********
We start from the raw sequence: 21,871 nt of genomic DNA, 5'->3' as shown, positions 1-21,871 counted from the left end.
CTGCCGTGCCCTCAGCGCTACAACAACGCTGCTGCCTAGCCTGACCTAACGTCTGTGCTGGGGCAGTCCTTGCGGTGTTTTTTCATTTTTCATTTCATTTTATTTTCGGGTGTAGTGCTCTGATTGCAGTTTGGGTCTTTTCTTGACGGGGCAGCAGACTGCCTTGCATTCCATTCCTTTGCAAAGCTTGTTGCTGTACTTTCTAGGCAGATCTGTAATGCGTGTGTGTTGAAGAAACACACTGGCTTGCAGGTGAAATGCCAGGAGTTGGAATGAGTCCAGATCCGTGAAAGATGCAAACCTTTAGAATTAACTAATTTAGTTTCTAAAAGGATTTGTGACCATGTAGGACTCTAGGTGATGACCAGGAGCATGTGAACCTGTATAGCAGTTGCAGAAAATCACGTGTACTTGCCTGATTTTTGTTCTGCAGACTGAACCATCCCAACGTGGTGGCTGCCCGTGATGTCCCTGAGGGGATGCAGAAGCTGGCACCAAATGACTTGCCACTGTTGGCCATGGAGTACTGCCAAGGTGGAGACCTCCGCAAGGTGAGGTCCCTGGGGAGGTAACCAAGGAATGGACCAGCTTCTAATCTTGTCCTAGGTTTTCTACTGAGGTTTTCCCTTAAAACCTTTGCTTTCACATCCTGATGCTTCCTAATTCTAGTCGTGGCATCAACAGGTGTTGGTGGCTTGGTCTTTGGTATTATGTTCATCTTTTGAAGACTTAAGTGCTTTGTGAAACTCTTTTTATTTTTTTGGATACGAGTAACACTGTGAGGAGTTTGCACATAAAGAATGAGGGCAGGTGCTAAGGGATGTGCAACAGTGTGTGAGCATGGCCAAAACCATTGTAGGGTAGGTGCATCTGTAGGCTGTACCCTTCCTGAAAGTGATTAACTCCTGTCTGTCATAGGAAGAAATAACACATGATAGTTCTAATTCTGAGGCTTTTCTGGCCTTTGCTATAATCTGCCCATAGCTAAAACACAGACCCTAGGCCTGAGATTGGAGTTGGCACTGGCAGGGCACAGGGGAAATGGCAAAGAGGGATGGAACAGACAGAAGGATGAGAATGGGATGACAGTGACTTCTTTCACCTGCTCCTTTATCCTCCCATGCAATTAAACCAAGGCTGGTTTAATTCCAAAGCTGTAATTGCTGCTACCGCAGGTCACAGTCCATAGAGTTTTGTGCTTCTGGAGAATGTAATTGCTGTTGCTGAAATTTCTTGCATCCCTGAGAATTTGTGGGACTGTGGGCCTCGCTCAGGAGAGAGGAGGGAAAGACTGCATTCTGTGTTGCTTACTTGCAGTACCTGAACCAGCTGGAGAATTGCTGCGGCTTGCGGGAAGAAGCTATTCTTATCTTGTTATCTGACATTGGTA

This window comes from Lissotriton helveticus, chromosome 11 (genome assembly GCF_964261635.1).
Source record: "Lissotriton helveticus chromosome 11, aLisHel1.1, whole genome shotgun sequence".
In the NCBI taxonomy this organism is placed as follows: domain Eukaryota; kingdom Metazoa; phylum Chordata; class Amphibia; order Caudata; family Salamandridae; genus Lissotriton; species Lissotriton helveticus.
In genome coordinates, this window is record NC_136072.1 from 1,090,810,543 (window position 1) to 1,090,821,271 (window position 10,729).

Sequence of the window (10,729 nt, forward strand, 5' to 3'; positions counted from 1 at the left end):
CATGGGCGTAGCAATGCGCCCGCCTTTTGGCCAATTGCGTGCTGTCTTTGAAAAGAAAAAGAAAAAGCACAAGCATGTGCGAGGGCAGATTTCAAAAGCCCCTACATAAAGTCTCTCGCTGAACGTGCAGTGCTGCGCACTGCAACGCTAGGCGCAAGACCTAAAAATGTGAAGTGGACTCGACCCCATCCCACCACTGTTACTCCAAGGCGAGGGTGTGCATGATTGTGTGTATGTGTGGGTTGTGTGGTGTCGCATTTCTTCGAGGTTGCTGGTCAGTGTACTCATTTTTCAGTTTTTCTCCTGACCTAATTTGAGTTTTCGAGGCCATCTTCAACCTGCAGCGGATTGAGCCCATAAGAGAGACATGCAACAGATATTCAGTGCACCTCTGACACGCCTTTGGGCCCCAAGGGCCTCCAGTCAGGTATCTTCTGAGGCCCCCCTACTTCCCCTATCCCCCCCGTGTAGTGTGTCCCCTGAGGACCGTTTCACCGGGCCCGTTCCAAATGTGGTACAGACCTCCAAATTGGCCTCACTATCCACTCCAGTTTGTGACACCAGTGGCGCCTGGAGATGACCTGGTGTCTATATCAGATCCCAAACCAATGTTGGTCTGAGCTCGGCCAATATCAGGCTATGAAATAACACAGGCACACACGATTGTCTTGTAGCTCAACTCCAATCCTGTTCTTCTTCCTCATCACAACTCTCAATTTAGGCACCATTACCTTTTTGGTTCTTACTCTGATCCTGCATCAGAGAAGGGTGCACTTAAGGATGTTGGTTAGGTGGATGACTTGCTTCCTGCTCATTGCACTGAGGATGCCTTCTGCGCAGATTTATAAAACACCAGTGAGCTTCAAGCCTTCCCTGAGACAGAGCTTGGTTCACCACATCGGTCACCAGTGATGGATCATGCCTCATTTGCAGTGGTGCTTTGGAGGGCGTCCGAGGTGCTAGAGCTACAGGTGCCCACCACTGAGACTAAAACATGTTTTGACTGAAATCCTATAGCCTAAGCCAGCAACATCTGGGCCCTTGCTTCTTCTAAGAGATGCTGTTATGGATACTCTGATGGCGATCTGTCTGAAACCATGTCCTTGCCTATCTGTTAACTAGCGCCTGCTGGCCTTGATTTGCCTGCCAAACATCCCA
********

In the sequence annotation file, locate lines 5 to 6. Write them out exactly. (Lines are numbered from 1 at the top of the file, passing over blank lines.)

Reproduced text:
In the NCBI taxonomy this organism is placed as follows: domain Eukaryota; kingdom Metazoa; phylum Chordata; class Amphibia; order Caudata; family Salamandridae; genus Lissotriton; species Lissotriton helveticus.
In genome coordinates, this window is record NC_136072.1 from 1,090,810,543 (window position 1) to 1,090,821,271 (window position 10,729).